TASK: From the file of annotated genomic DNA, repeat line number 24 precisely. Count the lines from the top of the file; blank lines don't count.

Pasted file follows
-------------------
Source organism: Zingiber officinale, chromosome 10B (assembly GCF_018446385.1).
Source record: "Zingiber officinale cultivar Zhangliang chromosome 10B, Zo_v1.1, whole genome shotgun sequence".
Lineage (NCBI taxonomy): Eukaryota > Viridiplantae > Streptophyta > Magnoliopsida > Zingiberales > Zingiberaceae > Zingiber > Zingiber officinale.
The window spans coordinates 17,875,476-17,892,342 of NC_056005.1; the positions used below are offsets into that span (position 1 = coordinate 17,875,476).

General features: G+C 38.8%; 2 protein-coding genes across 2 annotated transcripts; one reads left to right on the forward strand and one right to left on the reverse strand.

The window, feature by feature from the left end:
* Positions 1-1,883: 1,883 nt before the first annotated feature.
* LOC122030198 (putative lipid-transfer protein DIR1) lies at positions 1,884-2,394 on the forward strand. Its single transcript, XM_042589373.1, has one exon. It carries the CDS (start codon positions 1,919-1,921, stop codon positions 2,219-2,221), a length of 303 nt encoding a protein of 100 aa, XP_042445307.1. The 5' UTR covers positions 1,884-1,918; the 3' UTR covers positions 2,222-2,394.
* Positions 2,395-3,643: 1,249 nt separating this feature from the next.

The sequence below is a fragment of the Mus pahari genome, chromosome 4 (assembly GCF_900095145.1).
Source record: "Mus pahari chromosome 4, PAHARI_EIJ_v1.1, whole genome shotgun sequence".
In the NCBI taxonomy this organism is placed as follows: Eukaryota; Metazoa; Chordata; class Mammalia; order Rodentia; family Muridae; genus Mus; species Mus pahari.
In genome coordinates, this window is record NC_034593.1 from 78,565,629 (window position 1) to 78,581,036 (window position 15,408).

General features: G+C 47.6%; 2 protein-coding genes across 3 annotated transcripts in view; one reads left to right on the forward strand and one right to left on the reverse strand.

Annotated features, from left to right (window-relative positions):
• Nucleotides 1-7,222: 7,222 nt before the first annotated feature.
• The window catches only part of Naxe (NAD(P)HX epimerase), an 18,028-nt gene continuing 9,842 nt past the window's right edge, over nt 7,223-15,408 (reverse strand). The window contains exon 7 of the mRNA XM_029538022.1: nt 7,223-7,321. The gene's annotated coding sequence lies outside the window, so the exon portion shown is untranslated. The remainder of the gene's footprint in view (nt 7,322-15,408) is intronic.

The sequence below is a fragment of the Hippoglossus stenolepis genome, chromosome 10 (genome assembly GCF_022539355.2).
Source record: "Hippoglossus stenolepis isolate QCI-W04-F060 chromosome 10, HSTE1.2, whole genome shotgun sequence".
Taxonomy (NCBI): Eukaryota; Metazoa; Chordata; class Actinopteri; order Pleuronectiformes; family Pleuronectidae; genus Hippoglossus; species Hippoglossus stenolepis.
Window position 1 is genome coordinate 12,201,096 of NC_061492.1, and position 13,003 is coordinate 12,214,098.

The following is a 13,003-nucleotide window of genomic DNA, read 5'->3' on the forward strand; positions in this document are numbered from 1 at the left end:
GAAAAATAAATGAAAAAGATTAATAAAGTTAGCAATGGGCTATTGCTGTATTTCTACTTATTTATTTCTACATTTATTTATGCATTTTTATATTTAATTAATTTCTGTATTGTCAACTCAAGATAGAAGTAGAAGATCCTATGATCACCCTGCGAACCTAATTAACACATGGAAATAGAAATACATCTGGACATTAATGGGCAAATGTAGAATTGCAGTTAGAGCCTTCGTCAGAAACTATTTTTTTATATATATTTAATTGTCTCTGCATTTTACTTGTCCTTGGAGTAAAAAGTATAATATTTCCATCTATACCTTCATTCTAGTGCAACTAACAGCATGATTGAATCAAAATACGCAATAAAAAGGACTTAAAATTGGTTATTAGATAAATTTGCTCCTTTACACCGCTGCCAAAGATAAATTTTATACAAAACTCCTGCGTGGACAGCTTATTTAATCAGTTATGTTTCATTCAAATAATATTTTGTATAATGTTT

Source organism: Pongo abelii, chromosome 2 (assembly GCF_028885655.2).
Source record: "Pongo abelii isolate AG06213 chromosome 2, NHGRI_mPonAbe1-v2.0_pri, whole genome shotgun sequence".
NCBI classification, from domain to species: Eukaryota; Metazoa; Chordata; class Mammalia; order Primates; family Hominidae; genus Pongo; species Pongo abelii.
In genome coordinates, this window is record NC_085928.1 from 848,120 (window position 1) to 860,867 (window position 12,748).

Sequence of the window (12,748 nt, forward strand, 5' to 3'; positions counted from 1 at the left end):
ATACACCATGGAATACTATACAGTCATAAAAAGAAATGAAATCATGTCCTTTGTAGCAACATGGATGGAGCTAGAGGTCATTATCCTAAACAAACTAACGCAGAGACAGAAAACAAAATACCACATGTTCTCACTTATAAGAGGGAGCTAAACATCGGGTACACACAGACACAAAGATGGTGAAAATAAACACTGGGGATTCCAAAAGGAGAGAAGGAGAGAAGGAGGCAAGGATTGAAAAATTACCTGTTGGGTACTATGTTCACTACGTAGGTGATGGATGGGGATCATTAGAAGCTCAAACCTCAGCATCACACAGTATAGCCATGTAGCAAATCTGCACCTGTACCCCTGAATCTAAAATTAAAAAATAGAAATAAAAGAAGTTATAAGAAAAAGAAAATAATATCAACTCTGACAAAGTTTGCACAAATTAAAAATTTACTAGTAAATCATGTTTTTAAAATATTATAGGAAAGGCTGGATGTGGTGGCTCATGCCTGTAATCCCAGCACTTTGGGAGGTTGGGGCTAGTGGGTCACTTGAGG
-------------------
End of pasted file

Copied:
Source organism: Pongo abelii, chromosome 2 (assembly GCF_028885655.2).